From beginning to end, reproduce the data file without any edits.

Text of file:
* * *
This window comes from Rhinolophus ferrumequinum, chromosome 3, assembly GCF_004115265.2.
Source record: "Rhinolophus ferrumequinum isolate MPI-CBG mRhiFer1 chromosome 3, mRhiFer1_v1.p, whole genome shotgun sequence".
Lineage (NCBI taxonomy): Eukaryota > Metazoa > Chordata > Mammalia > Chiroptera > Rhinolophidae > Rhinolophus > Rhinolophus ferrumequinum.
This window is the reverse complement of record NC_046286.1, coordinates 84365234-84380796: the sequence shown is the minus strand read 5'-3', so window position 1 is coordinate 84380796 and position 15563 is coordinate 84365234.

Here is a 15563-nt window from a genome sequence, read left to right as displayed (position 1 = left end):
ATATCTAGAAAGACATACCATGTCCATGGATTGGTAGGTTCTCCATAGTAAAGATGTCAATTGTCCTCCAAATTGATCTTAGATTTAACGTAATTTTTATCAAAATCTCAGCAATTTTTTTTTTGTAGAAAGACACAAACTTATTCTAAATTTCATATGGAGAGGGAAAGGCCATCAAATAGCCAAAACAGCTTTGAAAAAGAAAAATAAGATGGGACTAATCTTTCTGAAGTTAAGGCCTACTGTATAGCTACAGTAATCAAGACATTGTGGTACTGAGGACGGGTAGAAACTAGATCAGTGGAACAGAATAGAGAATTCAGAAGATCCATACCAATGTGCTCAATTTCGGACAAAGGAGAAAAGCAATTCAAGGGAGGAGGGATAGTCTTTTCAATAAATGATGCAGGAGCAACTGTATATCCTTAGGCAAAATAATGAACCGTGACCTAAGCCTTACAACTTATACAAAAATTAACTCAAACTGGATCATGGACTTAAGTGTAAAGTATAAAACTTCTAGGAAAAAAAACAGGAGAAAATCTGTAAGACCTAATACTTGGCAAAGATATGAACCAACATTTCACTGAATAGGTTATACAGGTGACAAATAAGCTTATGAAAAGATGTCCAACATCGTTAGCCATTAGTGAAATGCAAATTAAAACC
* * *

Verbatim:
This window comes from Rhinolophus ferrumequinum, chromosome 3, assembly GCF_004115265.2.
Source record: "Rhinolophus ferrumequinum isolate MPI-CBG mRhiFer1 chromosome 3, mRhiFer1_v1.p, whole genome shotgun sequence".
Lineage (NCBI taxonomy): Eukaryota > Metazoa > Chordata > Mammalia > Chiroptera > Rhinolophidae > Rhinolophus > Rhinolophus ferrumequinum.
This window is the reverse complement of record NC_046286.1, coordinates 84365234-84380796: the sequence shown is the minus strand read 5'-3', so window position 1 is coordinate 84380796 and position 15563 is coordinate 84365234.

Here is a 15563-nt window from a genome sequence, read left to right as displayed (position 1 = left end):
ATATCTAGAAAGACATACCATGTCCATGGATTGGTAGGTTCTCCATAGTAAAGATGTCAATTGTCCTCCAAATTGATCTTAGATTTAACGTAATTTTTATCAAAATCTCAGCAATTTTTTTTTTGTAGAAAGACACAAACTTATTCTAAATTTCATATGGAGAGGGAAAGGCCATCAAATAGCCAAAACAGCTTTGAAAAAGAAAAATAAGATGGGACTAATCTTTCTGAAGTTAAGGCCTACTGTATAGCTACAGTAATCAAGACATTGTGGTACTGAGGACGGGTAGAAACTAGATCAGTGGAACAGAATAGAGAATTCAGAAGATCCATACCAATGTGCTCAATTTCGGACAAAGGAGAAAAGCAATTCAAGGGAGGAGGGATAGTCTTTTCAATAAATGATGCAGGAGCAACTGTATATCCTTAGGCAAAATAATGAACCGTGACCTAAGCCTTACAACTTATACAAAAATTAACTCAAACTGGATCATGGACTTAAGTGTAAAGTATAAAACTTCTAGGAAAAAAAACAGGAGAAAATCTGTAAGACCTAATACTTGGCAAAGATATGAACCAACATTTCACTGAATAGGTTATACAGGTGACAAATAAGCTTATGAAAAGATGTCCAACATCGTTAGCCATTAGTGAAATGCAAATTAAAACC